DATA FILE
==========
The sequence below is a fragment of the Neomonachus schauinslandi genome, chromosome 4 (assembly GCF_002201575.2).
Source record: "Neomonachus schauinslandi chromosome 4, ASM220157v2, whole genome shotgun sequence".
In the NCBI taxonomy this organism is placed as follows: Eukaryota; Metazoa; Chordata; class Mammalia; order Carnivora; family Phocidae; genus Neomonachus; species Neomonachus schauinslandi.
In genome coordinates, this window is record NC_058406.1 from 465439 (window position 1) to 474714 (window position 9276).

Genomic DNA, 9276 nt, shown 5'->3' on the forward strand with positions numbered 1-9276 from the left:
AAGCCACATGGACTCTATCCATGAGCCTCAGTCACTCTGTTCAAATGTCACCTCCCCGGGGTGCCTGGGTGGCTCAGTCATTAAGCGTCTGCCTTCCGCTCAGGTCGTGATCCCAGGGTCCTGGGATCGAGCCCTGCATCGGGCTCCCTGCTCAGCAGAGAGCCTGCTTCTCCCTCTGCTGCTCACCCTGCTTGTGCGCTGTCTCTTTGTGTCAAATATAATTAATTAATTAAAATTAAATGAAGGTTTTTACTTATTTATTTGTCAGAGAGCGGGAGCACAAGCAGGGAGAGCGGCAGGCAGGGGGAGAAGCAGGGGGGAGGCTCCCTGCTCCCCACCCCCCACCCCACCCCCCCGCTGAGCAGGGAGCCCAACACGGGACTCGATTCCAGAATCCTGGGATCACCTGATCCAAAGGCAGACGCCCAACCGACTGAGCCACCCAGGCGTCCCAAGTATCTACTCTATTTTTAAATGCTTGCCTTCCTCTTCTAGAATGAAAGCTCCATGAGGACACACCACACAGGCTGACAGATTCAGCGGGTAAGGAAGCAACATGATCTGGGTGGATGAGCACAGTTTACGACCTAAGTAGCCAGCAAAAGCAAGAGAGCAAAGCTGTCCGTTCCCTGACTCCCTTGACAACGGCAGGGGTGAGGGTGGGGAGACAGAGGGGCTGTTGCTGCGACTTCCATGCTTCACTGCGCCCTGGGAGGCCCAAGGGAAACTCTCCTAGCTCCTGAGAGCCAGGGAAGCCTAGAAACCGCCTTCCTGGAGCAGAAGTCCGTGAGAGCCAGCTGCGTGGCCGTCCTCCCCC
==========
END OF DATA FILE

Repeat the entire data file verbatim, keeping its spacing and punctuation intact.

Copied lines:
The sequence below is a fragment of the Neomonachus schauinslandi genome, chromosome 4 (assembly GCF_002201575.2).
Source record: "Neomonachus schauinslandi chromosome 4, ASM220157v2, whole genome shotgun sequence".
In the NCBI taxonomy this organism is placed as follows: Eukaryota; Metazoa; Chordata; class Mammalia; order Carnivora; family Phocidae; genus Neomonachus; species Neomonachus schauinslandi.
In genome coordinates, this window is record NC_058406.1 from 465439 (window position 1) to 474714 (window position 9276).

Genomic DNA, 9276 nt, shown 5'->3' on the forward strand with positions numbered 1-9276 from the left:
AAGCCACATGGACTCTATCCATGAGCCTCAGTCACTCTGTTCAAATGTCACCTCCCCGGGGTGCCTGGGTGGCTCAGTCATTAAGCGTCTGCCTTCCGCTCAGGTCGTGATCCCAGGGTCCTGGGATCGAGCCCTGCATCGGGCTCCCTGCTCAGCAGAGAGCCTGCTTCTCCCTCTGCTGCTCACCCTGCTTGTGCGCTGTCTCTTTGTGTCAAATATAATTAATTAATTAAAATTAAATGAAGGTTTTTACTTATTTATTTGTCAGAGAGCGGGAGCACAAGCAGGGAGAGCGGCAGGCAGGGGGAGAAGCAGGGGGGAGGCTCCCTGCTCCCCACCCCCCACCCCACCCCCCCGCTGAGCAGGGAGCCCAACACGGGACTCGATTCCAGAATCCTGGGATCACCTGATCCAAAGGCAGACGCCCAACCGACTGAGCCACCCAGGCGTCCCAAGTATCTACTCTATTTTTAAATGCTTGCCTTCCTCTTCTAGAATGAAAGCTCCATGAGGACACACCACACAGGCTGACAGATTCAGCGGGTAAGGAAGCAACATGATCTGGGTGGATGAGCACAGTTTACGACCTAAGTAGCCAGCAAAAGCAAGAGAGCAAAGCTGTCCGTTCCCTGACTCCCTTGACAACGGCAGGGGTGAGGGTGGGGAGACAGAGGGGCTGTTGCTGCGACTTCCATGCTTCACTGCGCCCTGGGAGGCCCAAGGGAAACTCTCCTAGCTCCTGAGAGCCAGGGAAGCCTAGAAACCGCCTTCCTGGAGCAGAAGTCCGTGAGAGCCAGCTGCGTGGCCGTCCTCCCCC